Saturday, March 31, 2007

Bees (1992)

It was sometime in 7th grade that I was taught the modus operandi of honey bees. The bee stings .. and then the bee dies. I found that hilarious. I think I even asked the teacher if that qualifies to make it the stupidest animal on earth. I found out, painfully, a couple of weeks later that it's not a bad means of self defense.

The day began like every other day in my life. The sun rose in the east, I was tortured in the badminton camp, I was late for school, I served detention. You know .. every other day in my life. And then, before I knew it, it was evening and I was on my trusty bicycle pedalling to the badminton camp again. There was a colony of honeybees on a lamp post just outside the stadium. It had been there since the stone age and the bees had never troubled anyone. I used to be very nervous around the hive, but ever since that wonderfully enlightening lecture on bees in my science class, I never gave the hive a second glance. So I parked my bike and was just thinking to myself that it's a particularly cloudy day when the first bee stung me. That was no cloud above me. Someone had thrown a stone on the hive and I was right below it. "No problem I told myself, It's me, superior mammal, against some asinine dodos out to commit suicide". I quickly recollected the second sentence of my science teacher. " If you are attacked by bees, cover your face and freeze, they wont see you and they will pass by you". Freeze I did, with an expression of serene confidence, for about half a minute. That's when the next bee stung me. I guess that one was retarded even by bee standards, and so it drove straight into me, even though I had used my brilliant mammalian brains and beaten the system. I jerked in pain and the onslaught began in earnest. The stings were coming thick and fast and I knew that I had come a poor second in this battle of wits. Screaming in pain and fear I ran for dear life and plunged, fully clothed, into a nearby swimming pool. I stayed underwater for a full 4 minutes ( that's still a personal best for me) before I surfaced. Once out, I ran into the changing room and closed all the doors.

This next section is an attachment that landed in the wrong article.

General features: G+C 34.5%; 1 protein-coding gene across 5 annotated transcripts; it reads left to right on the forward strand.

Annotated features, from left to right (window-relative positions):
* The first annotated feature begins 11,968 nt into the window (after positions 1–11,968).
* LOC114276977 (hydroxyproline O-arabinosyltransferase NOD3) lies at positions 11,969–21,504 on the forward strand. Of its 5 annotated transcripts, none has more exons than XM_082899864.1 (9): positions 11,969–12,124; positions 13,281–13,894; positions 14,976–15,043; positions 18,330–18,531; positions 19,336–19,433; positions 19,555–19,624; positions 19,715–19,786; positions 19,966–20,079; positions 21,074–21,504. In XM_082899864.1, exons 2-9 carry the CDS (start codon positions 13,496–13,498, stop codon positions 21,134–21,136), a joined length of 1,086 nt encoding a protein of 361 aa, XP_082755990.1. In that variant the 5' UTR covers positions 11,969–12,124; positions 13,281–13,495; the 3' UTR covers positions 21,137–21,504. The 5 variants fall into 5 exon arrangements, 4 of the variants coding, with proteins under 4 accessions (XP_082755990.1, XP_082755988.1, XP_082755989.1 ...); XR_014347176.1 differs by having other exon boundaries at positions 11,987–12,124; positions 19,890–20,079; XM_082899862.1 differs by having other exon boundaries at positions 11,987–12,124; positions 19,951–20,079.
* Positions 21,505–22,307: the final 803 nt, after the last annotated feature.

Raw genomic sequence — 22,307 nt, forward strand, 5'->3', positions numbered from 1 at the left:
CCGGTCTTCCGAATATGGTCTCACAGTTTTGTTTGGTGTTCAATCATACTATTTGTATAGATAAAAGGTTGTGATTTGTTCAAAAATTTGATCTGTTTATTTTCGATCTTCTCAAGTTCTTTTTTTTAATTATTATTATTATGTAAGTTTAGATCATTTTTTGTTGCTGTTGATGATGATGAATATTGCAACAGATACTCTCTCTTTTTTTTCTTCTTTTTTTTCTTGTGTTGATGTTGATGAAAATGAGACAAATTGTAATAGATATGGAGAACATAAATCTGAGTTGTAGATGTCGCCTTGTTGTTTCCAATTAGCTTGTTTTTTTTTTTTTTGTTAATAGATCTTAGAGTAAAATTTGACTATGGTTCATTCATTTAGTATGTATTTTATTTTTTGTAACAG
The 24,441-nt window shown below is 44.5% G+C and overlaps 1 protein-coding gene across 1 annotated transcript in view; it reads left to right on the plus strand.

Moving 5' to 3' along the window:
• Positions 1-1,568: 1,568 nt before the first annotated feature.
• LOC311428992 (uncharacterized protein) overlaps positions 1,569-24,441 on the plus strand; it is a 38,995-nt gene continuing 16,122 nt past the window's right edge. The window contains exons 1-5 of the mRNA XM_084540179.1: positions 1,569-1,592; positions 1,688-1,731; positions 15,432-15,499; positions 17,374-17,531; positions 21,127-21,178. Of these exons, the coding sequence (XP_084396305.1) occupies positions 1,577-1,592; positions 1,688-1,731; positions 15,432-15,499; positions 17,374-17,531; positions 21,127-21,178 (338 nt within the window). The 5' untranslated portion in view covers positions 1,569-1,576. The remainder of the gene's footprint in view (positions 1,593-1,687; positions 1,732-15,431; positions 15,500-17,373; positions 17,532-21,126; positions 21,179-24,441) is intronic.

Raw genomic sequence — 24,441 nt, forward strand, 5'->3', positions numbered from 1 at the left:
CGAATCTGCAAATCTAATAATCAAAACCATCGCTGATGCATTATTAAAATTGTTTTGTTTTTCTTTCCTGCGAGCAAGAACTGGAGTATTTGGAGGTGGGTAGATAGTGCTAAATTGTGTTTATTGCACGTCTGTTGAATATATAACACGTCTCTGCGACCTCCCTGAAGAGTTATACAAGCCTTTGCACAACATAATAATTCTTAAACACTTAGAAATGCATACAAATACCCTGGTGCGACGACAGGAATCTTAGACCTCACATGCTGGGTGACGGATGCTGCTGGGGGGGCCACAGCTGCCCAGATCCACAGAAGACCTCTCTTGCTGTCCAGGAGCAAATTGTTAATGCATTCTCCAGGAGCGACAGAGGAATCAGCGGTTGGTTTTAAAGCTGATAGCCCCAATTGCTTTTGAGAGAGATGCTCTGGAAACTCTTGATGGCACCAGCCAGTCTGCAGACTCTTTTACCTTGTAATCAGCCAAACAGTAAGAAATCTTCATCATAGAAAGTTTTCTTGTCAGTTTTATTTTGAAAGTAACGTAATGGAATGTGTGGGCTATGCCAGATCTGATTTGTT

Darkness fell before I had the courage to venture out. I hit the road as fast as I could and sprinted home. At first no one would open the door for me. It took me half an hour to convince my parents that I had not kidnapped their son, in fact, I was their son .. just with a swollen face and a bruised ego. Ever since I have had a healthy respect for all animals. Bees, ants .. they're all smart .. it doesn't matter what the book says.

Tuesday, March 27, 2007

Shanku (1990-1999)

Shanku and chakki came to our house when they were a month old, mongrels picked up by the fisher woman who had heard that we were looking for a dog. She said that their great grandparents were Alsatians. They were tiny puppies and mom put them in a couple of shoe boxes. Later she found a bigger box where they could both be together. I loved them. Everyday, when I came back from school, I used to run to the box, where they would already be whining and rolling around in anticipation. Days passed and soon they were both old enough to be tied outside. Chakki was soon given away as we could not keep two dogs. That left shanku and me. We spent all out free time together. Roaming the neighbourhood, climbing walls, chasing cats, even picking fights with the odd dog that ventured our way. Mom said he was a mirror image of me. I took that as a compliment though I doubt if he liked the comparison. As time passed it became quite apparent that there was no trace of Alsatian in his blood. Oh!! he was aggressive, very aggressive, but only when he was sure that aggression would not be reciprocated. Walk in well dressed looking nervously around for a dog, and shanku would bring the house down with his barking, not to mention his wide legged stance and bared teeth, a true gladiator in the Colosseum. But walk in in rags with a stick in one hand and a stone in the other, and there would be no sign of a dog in the vicinity. In his whole entire life he never bit anyone. He was too scared they would bite back.

As Shanku grew, he became even more of a gentleman. He made his peace with all the dogs in the neighbourhood, never got into fights, found a mate, settled down and started a family. Watching him I learnt one of the most basic lessons in life. The key to contentment does not lie in fat paychecks or fancy cars. It lies in our heart. In our attitude to life and the challenges it throws at us. Shanku was happy, and he dint even have a kennel of his own. He used to lie in our porch on rainy days and out in the garden if the sun was out. He used to drink water from puddles and scavenge for food when we took off for vacations. But he was happy. Happy because he could chase butterflies. Happy because he could see me come home from school everyday. Happy because he was always thrown tit bits while we sat round the dining table. And finally happy because he had a partner to share his life with. His wants were few and he had what he wanted. So he was happy. I have seen that same happiness in another place. There is a home for rehabilitated street children here in Hyderabad. It's name is Ashirvaad and I have been there a couple of times. This place is run wholly on contributions from good Samaritans and very often they have to run from pillar to post for basic amenities. About ninety kids sleep in a single room on bunk beds stacked one on top of the other. But look at their faces and you see a happiness not seen in our daily life. They are thankful for what they have and they believe they are blessed to have this opportunity to pull themselves out of their past. I help these kids whenever I can but I feel no sympathy. They don't need it. They are genuinely happy and that cannot be said for everyone else I see around me.